First, the shared vegetation of the goblin village: the carnivorous plants with their bright yellowish green, medium lilac, bright red and dark green. The foliage on most of the trees are bright reddish violet, with bright red highlights. Green and red are complementary, while medium lilac and bright reddish violet are both a little off being ‘properly’ complementary to the bright yellowish green. They are both, however, as close to complementary to this green as we are likely to see with the current colour selection. (technically, I think they are split complementary). Certainly it is not looking as though the relationships are going to be simple to describe.
The largest building, has orange tiles on a medium lilac roof and door between the reddish brown, medium lilac, and spring yellowish green. Looking at these colours on the colour wheel, they are approximately evenly spaced around the wheel. Of interest here, is the demonstration that reddish brown is close to a darker version of bright orange, and also the relationship between spring yellowish green and bright yellowish green.
Our next building has medium blue highlights, along with the spring yellowish green and medium lilac as highlights. While medium blue and medium lilac are adjacent on the colour wheel, neither are complementary to the spring yellowish green, although the medium lilac does run close. Adding the red and bright reddish violet of the plant leaves and thorns brings in some ‘split complementary colours to the SYG: lilac and magenta. The medium blue and red both run close to forming a triad with the spring yellowish green. Alternative live, you might consider it as some pairs of complementary colours, although those opposite the spring yellowish green are split. Medium blue, medium lilac, earth blue and bright reddish violet could be considered as analogous colours.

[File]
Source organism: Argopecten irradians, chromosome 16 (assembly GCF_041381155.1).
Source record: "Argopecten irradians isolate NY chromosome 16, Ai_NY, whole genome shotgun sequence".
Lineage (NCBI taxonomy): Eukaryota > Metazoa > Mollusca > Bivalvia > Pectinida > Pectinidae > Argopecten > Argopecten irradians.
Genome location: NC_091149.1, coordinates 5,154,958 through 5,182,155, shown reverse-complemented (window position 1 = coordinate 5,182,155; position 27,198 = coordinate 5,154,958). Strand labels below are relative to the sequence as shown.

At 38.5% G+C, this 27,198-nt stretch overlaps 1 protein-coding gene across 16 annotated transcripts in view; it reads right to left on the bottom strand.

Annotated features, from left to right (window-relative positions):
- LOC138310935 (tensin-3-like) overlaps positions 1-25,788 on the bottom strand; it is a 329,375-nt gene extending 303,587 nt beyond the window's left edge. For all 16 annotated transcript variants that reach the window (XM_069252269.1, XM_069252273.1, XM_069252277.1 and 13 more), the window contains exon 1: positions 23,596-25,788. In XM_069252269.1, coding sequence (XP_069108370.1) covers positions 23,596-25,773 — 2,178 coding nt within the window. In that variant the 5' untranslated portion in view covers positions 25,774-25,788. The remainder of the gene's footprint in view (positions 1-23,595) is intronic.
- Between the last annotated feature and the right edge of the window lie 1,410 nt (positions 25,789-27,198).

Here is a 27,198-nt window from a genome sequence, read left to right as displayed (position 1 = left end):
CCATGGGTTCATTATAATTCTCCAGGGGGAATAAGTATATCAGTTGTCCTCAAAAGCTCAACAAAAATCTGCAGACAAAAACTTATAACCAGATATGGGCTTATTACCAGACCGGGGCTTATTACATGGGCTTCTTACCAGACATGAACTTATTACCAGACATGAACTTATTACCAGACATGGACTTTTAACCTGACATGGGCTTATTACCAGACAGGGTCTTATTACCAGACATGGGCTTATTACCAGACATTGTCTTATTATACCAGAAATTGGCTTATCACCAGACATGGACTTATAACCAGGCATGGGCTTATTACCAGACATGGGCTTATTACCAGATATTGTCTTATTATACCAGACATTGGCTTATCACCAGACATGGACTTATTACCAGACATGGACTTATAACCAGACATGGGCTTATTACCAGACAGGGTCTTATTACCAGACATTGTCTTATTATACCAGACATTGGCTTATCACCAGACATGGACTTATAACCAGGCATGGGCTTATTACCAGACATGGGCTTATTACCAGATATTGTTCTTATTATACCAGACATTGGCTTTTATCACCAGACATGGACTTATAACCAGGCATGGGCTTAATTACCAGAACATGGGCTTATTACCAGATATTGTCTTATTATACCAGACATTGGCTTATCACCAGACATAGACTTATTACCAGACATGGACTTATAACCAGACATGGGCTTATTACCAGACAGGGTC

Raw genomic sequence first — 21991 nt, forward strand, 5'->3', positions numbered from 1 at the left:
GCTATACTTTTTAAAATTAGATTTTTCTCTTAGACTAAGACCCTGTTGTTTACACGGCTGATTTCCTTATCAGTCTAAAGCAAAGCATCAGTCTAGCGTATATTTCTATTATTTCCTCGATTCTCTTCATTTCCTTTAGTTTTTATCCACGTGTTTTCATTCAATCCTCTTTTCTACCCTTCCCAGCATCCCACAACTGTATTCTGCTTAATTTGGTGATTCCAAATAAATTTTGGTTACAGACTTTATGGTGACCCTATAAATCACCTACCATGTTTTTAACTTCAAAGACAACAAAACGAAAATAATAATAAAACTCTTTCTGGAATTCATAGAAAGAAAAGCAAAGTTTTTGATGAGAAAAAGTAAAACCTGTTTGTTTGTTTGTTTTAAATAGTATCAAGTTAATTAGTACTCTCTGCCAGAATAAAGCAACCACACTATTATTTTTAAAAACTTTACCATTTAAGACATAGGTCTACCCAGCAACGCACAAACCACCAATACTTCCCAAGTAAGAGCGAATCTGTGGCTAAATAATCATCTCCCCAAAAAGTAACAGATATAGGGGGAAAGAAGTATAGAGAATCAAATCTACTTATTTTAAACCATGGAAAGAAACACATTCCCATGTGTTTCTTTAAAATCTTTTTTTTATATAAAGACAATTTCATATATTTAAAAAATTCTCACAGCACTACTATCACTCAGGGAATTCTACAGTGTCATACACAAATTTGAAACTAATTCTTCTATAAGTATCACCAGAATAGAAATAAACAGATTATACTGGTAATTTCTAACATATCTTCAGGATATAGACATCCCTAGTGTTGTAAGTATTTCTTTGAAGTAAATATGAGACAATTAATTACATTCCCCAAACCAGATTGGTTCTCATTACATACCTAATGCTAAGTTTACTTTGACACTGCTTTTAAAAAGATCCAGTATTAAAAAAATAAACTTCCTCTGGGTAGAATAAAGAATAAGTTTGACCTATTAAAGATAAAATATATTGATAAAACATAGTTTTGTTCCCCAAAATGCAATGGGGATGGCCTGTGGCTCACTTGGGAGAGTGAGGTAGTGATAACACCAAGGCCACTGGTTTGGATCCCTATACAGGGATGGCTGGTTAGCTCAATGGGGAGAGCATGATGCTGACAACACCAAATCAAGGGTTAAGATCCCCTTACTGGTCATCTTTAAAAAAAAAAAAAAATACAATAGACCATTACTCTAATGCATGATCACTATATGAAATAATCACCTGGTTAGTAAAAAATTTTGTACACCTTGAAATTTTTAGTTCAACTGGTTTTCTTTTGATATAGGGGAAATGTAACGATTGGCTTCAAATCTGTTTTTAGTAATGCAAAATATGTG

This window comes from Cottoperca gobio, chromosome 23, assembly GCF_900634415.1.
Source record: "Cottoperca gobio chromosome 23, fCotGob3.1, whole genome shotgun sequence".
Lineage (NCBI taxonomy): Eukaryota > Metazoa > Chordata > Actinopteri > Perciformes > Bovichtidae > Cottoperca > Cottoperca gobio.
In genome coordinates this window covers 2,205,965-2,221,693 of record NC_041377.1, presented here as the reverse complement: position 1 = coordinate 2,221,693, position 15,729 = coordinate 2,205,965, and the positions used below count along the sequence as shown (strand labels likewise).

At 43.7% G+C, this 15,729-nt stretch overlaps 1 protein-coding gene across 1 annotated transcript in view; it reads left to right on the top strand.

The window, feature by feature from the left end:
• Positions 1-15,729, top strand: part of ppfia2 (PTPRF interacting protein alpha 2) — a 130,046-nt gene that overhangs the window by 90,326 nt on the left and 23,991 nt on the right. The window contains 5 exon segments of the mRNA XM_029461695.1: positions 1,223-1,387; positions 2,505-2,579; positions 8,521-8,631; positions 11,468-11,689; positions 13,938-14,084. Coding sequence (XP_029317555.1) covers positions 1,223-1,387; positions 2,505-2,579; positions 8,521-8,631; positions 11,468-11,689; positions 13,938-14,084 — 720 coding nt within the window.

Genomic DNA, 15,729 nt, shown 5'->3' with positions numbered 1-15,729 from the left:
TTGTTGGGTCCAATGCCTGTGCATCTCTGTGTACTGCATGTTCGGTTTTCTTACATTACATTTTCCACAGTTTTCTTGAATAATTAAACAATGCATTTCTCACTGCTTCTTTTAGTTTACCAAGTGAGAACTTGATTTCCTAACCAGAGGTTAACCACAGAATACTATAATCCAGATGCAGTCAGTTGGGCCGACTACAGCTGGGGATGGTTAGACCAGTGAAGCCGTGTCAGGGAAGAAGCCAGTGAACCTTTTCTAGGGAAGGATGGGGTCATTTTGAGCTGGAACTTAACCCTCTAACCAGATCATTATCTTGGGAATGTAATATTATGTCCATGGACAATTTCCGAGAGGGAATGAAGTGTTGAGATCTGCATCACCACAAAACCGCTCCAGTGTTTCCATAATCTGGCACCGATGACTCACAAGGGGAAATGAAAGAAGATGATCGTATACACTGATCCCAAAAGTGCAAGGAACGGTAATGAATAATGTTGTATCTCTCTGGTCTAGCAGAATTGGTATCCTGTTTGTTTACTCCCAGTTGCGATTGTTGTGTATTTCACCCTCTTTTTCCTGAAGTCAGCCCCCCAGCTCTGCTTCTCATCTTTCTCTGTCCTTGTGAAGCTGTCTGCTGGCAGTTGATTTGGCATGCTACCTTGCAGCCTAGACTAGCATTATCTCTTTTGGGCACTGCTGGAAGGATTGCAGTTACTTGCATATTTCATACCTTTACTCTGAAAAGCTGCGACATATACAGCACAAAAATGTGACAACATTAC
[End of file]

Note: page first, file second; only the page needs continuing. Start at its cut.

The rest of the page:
The smaller building featuring the cell and earth blue slide also features the recurring carnivorous plants: light stone grey appears at the middle of the colour wheel. Red and green are complementary. Spring yellowish green, red and earth blue are close to forming a triad, again depending on the present of the red botanical highlights. The bright red of the thorns is also complementary to the dark green of the baseplate.